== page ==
The Gettysburg Address: Literary Nonfiction and the Common CoreFebruary 13, 2013 | Todd Finley
Although House of Cards on Netflix, the fictional Elmer Gantry and the preposterous Watergate cover-up all provide ammunition to those who view rhetoric pejoratively, rhetoric should be studied as a powerful tool for good. Winston Churchill composing speeches from bed comes to mind, as does the Gettysburg Address, a marvel of brevity more poignant than Winter Aconite, a speech that redefined the Civil War as a national fight for equality. The Gettysburg Address, composed by that hipster Abraham Lincoln, has never been more relevant, especially to the framers of the Common Core Curriculum Standards who appropriated Lincoln's address because of its literary rhetorical characteristics.
Literary Nonfiction and Intellectual Nutrition
The CCSS mandates that by the end of high school, 70% of what students read should be informational texts -- specifically, complex and non-narrative literary nonfiction. Furthermore, students should be able to identify central ideas and articulate their development, summarize, analyze, draw inferences, identify an author's purpose, evaluate the effectiveness of rhetorical features, and figure out the meaning of words. In short, the CCSS has reclaimed a technique popular in the 1940s, close reading, or sustained interpretation of, in particular, the wording of a text.
David Coleman, the senior architect of the Common Core, views the Gettysburg Address as the Platonic text amidst many others in the literary nonfiction genre, including the Declaration of Independence, Bill of Rights, Common Sense, Articles of Confederation, The Rights of Man, A Modest Proposal, MLK's "I Have a Dream" speech, and FDR's Pearl Harbor Address. Putting aside the conceit that we can align texts with specific ages when students' transactions with work depend on diverse life experiences, Appendix B of the CCSS provides a list of literary nonfiction "exemplars" arranged by grade level.
A cynic might point out that many of the important historical nonfiction exemplars suggested by the CCSS have no copyright restrictions, a boon for big textbook and testing companies. Furthermore, Coleman inexplicably denounces contextual instruction; the work is to be viewed as self-contained -- creating conditions similar to high-stakes tests and test preparation. That reading involves a transaction between readers' histories and culture with the text is ignored.
Rigorous classroom instruction is a good thing. But making students labor through arcane texts is not any more intellectually nutritious than reader response. To be clear, that the Gettysburg Address is worthy of study is undeniable. But close reading is only one pathway to understanding this masterpiece.
In a training session last summer, I observed 20 veteran teachers struggle to comprehend Lincoln's speech. Likewise, many students will initially need help comprehending literary nonfiction before they can pick up a text cold and successfully analyze it. Dave Stuart, Jr., a NYC teacher, in a blog about this perennial challenge asks, "How do I avoid over-teaching and under-teaching the complex texts we read in class?" Based on his interpretation of Kelly Gallagher's Deeper Reading: Comprehending Challenging Texts, 4-12, Stuart offers abundant support. "But there's got to come a point in each text where, in order to avoid enabling helplessness, I need to gradually release my students into independently grappling with the complex text in front of them." This approach is known as the gradual release of responsibility model.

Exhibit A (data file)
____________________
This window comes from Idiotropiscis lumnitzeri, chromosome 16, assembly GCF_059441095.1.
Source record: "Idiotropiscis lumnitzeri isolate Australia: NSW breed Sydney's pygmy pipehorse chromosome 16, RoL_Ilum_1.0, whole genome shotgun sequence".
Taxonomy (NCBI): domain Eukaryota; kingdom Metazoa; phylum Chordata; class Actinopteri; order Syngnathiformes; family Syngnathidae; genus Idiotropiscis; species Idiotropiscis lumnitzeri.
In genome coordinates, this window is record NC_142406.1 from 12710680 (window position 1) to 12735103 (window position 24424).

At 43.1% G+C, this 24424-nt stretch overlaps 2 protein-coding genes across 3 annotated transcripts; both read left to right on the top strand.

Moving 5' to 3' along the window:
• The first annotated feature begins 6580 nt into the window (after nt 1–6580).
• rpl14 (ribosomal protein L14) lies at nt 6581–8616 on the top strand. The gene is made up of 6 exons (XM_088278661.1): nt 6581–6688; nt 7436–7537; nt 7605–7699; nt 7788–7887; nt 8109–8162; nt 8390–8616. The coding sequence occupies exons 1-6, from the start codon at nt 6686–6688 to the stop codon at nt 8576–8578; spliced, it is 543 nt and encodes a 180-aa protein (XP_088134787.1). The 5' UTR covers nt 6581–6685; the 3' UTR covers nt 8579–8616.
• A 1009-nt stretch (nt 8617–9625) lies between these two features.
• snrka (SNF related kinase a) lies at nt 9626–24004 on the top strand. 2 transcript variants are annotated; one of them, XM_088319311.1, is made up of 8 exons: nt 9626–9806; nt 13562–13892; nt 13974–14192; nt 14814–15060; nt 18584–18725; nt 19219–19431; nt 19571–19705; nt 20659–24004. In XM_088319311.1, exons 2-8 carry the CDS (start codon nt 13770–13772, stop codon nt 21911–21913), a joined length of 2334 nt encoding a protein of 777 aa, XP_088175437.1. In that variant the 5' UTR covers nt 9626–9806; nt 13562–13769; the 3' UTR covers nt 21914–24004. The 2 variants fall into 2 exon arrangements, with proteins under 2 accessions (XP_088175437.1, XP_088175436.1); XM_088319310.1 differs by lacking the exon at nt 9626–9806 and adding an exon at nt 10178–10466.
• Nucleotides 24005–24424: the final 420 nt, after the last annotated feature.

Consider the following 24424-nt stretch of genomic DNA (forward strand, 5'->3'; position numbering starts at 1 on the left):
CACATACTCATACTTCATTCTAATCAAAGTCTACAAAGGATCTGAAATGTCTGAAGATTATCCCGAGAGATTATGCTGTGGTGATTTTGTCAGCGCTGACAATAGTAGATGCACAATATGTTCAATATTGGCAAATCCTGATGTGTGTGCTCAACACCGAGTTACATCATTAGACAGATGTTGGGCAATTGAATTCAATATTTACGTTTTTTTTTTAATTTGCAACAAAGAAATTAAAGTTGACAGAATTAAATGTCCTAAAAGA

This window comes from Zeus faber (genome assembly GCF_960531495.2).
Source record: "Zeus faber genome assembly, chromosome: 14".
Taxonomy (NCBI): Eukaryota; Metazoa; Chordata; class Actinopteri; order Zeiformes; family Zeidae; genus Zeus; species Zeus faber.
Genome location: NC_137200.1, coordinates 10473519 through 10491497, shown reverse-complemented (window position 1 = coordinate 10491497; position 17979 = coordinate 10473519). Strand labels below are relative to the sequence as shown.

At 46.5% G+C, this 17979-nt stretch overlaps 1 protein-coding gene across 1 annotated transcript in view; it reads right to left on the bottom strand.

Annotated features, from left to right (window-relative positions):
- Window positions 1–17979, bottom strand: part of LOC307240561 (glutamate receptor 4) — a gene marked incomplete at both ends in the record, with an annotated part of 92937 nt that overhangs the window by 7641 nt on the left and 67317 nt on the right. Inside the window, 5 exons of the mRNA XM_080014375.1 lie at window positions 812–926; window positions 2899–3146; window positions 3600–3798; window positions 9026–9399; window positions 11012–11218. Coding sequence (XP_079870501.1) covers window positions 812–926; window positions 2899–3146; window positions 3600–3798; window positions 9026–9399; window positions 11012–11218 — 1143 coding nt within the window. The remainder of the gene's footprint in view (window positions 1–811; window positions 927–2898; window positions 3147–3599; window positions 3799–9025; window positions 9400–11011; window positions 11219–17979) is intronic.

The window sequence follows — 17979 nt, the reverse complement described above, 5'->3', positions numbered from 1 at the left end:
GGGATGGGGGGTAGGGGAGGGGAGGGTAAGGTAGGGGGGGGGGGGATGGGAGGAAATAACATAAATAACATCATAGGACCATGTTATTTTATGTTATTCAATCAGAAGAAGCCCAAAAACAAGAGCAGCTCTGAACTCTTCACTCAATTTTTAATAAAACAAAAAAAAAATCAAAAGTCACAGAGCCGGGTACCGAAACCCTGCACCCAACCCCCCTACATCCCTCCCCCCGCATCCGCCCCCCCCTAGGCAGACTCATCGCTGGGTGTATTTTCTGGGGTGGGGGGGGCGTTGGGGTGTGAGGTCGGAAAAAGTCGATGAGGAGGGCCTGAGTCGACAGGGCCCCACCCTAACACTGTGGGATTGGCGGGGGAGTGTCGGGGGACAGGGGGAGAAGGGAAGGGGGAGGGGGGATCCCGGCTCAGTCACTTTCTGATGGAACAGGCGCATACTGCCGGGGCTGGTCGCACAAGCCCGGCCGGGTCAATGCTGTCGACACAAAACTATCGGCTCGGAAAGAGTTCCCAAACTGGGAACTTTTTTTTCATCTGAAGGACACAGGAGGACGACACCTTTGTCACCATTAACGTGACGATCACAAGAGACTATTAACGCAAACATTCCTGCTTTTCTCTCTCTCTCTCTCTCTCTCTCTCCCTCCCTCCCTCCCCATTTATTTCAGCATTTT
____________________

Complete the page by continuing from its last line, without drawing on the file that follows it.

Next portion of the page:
How Do You Teach Literary Nonfiction?
Scaffolding approaches come in many shapes and sizes: Jot-Charting, SQ3R and Thinking Notes are common strategies for supporting comprehension and analysis. Simply having students mark up texts with questions and inferences before engaging in conversation is a good idea. ThingLink is a slick technology tool for annotation, particular when the "text" is a complex visual photograph.
A weakness to these approaches is that they don't necessarily encourage students to care about a text like Lincoln's address. To motivate interest, start by letting students see copies of the Gettysburg Address or explore the Smithsonian's Interactive Gettysburg Address. Another hook might involve showing a dynamic snippet of Daniel Day-Lewis' preternatural performance of Lincoln ("I am the president of the United States of America, clothed in immense power! You will procure me those votes!"), but video should be used only as an entry point. President Lincoln's speech was barely audible to the audience at Gettysburg.
After capturing interest, have students use a speech analysis protocol, like Mike Putnam's Critically Analyzing a Speech or the speech analysis steps developed at Mounds Park Academy. My favorite Primary Source Analysis Tool, made available by the Library of Congress, teaches students to observe, reflect and collect. Click on the question marks for excellent prompts that help students think about those categories. For all of these tools, the steps listed should be rehearsed rigorously and explicitly so that students can analyze the Gettysburg Address without referencing the protocol.
There are dozens of Gettysburg Address learning activities that Google suggests, but most are dead links. Other lessons are targeted and useful, but only if your students don’t mind MySpace-era web design. Here are three: style analysis, vocabulary help and a Crayola Crayon-inspired rewriting activity.
What are your favorite learning activities for the Gettysberg Address? Or, more generally, how are you approaching literary nonfiction with your students?